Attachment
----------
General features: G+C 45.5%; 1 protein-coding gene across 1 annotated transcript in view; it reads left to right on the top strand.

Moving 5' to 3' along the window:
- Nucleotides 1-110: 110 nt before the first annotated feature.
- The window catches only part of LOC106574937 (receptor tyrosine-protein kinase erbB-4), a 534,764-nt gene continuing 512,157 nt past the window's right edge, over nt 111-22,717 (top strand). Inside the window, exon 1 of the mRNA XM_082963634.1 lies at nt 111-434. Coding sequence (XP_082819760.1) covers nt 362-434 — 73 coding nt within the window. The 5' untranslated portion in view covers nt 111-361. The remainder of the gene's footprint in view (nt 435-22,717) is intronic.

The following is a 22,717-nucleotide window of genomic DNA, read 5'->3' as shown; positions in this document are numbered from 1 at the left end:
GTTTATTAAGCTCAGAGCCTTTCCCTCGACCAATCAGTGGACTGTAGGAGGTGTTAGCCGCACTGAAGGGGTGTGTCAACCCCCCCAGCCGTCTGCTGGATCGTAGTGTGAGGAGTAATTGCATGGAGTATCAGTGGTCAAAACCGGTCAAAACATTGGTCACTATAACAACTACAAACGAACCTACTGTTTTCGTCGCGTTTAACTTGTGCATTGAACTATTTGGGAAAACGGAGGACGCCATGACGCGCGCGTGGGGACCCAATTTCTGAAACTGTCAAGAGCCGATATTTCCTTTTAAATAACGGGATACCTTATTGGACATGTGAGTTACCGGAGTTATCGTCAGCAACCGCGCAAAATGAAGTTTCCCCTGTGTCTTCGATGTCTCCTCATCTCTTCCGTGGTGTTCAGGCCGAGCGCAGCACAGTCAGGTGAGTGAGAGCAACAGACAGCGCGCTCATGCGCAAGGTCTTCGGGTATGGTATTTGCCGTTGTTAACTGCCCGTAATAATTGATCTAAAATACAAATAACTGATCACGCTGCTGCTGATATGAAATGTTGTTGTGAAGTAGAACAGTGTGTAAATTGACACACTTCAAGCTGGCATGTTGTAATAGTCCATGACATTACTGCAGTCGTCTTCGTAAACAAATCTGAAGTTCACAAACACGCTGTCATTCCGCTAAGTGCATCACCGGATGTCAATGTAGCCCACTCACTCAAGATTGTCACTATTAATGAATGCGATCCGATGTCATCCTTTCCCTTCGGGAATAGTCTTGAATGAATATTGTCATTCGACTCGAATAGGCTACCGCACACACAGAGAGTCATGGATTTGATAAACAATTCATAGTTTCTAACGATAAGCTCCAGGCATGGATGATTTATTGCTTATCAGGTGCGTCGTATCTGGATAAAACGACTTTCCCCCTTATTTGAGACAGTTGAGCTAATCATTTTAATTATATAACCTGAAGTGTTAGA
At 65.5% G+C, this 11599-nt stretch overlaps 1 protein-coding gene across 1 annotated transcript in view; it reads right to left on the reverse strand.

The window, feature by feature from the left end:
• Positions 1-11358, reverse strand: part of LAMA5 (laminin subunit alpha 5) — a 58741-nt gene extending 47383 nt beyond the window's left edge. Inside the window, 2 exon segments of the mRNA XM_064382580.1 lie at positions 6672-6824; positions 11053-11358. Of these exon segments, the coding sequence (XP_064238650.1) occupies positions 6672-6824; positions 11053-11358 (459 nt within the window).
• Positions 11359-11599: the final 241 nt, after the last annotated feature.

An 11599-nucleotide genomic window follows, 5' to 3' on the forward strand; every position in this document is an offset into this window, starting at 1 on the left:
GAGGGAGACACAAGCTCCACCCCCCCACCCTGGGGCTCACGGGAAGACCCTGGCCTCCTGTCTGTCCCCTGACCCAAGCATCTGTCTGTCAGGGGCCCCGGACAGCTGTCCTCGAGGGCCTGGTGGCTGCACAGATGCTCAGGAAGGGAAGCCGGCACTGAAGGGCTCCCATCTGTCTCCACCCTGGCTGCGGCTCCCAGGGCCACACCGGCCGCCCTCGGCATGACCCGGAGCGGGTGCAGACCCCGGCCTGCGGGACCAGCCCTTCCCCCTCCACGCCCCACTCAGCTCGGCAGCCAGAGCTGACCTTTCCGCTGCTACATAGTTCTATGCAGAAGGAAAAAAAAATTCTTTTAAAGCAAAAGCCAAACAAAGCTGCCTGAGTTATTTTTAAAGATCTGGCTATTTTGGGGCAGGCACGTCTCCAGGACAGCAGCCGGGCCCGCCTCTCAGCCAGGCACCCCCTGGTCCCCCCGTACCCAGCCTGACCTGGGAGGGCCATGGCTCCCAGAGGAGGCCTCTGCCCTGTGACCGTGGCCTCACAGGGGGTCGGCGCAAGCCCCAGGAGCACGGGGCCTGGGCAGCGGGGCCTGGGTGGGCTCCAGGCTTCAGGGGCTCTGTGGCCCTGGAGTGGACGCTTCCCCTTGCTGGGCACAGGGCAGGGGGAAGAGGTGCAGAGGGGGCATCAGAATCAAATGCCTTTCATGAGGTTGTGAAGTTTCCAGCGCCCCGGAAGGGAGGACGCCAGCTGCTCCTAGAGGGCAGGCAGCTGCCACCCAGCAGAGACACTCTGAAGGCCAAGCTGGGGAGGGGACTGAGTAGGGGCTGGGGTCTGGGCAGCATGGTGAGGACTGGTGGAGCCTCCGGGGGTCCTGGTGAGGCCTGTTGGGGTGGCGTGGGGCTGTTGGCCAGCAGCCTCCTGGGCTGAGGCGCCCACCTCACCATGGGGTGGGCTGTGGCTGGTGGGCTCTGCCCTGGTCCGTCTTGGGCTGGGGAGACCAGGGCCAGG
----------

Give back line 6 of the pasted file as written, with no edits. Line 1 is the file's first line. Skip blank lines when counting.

GTTTATTAAGCTCAGAGCCTTTCCCTCGACCAATCAGTGGACTGTAGGAGGTGTTAGCCGCACTGAAGGGGTGTGTCAACCCCCCCAGCCGTCTGCTGGATCGTAGTGTGAGGAGTAATTGCATGGAGTATCAGTGGTCAAAACCGGTCAAAACATTGGTCACTATAACAACTACAAACGAACCTACTGTTTTCGTCGCGTTTAACTTGTGCATTGAACTATTTGGGAAAACGGAGGACGCCATGACGCGCGCGTGGGGACCCAATTTCTGAAACTGTCAAGAGCCGATATTTCCTTTTAAATAACGGGATACCTTATTGGACATGTGAGTTACCGGAGTTATCGTCAGCAACCGCGCAAAATGAAGTTTCCCCTGTGTCTTCGATGTCTCCTCATCTCTTCCGTGGTGTTCAGGCCGAGCGCAGCACAGTCAGGTGAGTGAGAGCAACAGACAGCGCGCTCATGCGCAAGGTCTTCGGGTATGGTATTTGCCGTTGTTAACTGCCCGTAATAATTGATCTAAAATACAAATAACTGATCACGCTGCTGCTGATATGAAATGTTGTTGTGAAGTAGAACAGTGTGTAAATTGACACACTTCAAGCTGGCATGTTGTAATAGTCCATGACATTACTGCAGTCGTCTTCGTAAACAAATCTGAAGTTCACAAACACGCTGTCATTCCGCTAAGTGCATCACCGGATGTCAATGTAGCCCACTCACTCAAGATTGTCACTATTAATGAATGCGATCCGATGTCATCCTTTCCCTTCGGGAATAGTCTTGAATGAATATTGTCATTCGACTCGAATAGGCTACCGCACACACAGAGAGTCATGGATTTGATAAACAATTCATAGTTTCTAACGATAAGCTCCAGGCATGGATGATTTATTGCTTATCAGGTGCGTCGTATCTGGATAAAACGACTTTCCCCCTTATTTGAGACAGTTGAGCTAATCATTTTAATTATATAACCTGAAGTGTTAGA